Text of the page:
Sustainability, the concept and the movement, is one the strongest narratives working on and within the culture today. Of course, corporations, like most individuals, are obliged to confront in some fashion the sustainability crusade. And certainly, for such a major meme, there are markets to be served. Thus, it is not surprising that the large international corporation I work for recently offered a series of webinars on sustainability to its employees. Most were about internal efforts dealing with topics such as life cycle assessment and carbon capture. To be generous to the concept, sustainability in some cases overlaps with what is economical. It is most often misguided, but it can be evil.

The propensity to evil was evident in the webinar on data and artificial intelligence serving sustainability. This presentation was given by an external consultant from a think tank (names reserved to protect the innocent and the guilty). The presentation intended to address the questions: “Does the ecological crisis leave enough time to find, develop and scale up solutions?” and “Does everyone have access to hi-tech solutions?” This plugged-in technocrat proceeded to explain what and how technology is emerging based on two scenarios.

The first scenario, “Scientific Salvation” through “transformation technology,” was presented in three stages. The first two stages were relatively benign, “understand and protect the ecosystem” and “help us find suitable alternatives.” To avoid boring the reader I pass directly to the third stage, “To transform living things.” The project involved a technology “to predict and select the quality of embryos.” The concept technology is founded on somehow creating thousands of embryos and then letting the AI driven scanning technique choose the only ones of quality for gestation and birth, presumably based on some health metric. Even the speaker recognized the dangerous nature of what he described because, moving to the next example, he noted it is “less scary.” During the question period I was pleased to see some ethical pushback. In response to a question regarding embryo selection, the word “eugenics” and “sinister” were mentioned by the speaker; so again, he was not totally obtuse to the potential evil in what he was describing. But he took the line that this was the coming technology, not necessarily that he endorsed it. Then he added, “Now most people do not give birth at home. Within a generation it will be rare to reproduce at home.”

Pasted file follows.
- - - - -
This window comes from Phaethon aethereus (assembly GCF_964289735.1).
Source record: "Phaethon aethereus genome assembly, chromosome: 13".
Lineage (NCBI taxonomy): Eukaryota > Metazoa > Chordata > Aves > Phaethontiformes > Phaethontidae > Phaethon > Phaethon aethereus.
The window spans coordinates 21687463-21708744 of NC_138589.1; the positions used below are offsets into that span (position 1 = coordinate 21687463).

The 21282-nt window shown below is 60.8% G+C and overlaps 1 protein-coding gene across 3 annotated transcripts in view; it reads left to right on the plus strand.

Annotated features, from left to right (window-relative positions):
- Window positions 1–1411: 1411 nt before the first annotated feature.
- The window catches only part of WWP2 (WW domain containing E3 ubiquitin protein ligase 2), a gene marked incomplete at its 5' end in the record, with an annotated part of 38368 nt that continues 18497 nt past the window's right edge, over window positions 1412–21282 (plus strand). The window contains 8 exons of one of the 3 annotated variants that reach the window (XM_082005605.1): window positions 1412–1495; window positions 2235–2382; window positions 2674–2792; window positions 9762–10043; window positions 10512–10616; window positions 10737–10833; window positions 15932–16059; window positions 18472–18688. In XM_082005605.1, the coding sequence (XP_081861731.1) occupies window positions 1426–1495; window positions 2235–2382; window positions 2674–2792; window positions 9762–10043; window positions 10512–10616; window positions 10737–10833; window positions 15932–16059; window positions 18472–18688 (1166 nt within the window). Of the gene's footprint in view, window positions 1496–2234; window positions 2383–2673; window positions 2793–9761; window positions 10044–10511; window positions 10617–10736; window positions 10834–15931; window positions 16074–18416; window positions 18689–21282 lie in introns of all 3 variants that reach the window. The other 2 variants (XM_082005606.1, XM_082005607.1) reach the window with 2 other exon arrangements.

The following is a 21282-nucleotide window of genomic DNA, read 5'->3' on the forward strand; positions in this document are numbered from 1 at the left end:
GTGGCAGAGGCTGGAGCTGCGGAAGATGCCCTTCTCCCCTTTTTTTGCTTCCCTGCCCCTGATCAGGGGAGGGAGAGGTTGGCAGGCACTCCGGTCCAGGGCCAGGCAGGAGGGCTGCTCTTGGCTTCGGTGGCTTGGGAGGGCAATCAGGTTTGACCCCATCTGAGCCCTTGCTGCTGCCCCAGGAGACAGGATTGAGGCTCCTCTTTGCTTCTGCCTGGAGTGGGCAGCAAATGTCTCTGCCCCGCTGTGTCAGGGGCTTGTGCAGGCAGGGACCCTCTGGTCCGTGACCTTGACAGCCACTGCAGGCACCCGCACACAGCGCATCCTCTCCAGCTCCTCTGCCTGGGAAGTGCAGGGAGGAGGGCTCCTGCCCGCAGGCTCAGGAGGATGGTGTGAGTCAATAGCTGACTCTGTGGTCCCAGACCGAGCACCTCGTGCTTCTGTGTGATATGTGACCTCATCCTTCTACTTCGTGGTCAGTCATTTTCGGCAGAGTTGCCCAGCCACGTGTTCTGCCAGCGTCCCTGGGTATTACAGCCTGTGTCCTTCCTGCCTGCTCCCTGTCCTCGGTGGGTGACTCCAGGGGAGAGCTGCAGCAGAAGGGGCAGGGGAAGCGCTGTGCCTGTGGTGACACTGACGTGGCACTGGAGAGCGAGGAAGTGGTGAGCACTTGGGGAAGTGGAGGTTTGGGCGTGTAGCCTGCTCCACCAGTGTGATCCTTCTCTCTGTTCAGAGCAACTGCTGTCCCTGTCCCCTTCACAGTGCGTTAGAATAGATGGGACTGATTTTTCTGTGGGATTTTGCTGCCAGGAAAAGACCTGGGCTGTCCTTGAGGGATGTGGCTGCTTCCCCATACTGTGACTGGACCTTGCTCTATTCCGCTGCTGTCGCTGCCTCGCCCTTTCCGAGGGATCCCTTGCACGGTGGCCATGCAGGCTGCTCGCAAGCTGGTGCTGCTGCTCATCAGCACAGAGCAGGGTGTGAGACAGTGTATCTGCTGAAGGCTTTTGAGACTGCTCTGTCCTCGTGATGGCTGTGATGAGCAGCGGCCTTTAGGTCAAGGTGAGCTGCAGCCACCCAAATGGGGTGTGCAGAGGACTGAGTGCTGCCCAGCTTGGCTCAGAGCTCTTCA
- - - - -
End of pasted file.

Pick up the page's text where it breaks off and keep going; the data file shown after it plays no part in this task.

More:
The second scenario called “under the influence,” was also described in three stages.

“Stage 1 Inform & Educate” was again relatively tame. “Stage 2 Encourage!” is essentially Cass Sunstein’s nudge approach to obfuscated tyranny. “Stage 3 Coerce?” had as a background image minnows schooling in a circular pattern that made the intent clear. Even with the question mark, I was amazed this direct call for tyranny could be presented in such a vanilla corporate setting. The euphemism I expected “delegating decisions” was given in the following slide. The example project was a credit card that blocks spending when, for example, the consumer passes his carbon limit. On the slide it stated, “Your card decides whether you can spend your money.” As the speaker conceded “to force people into being environmentally friendly” could “raise a lot of issues.” The concluding questions posed by the speaker were “If information and encouragement don’t work, will individuals and businesses accept coercion?” and “Will the same models work for every community and every problem?” Good questions. I hope wherever I am living the answer will be “no” to coercion.

The presentation brought some different questions to my mind. Is evil sustainable? Clearly yes, as Solzhenitsyn explained, it runs through every human heart. Is the sustainable movement sustainable? I think eventually not, when economic reality hits and the gloom and doom predictions have still not been fulfilled. When will the climate change hysteria end? In 10 years?, in 20 years? In another generation? I don’t know, but perhaps when people observe that the Obama compound on Martha’s Vineyard (3 ft above sea level now) is still dry above water and their own finances are underwater. Of course, unfortunately, by then most of what we recognize as a free and prosperous society will then be a shambles.

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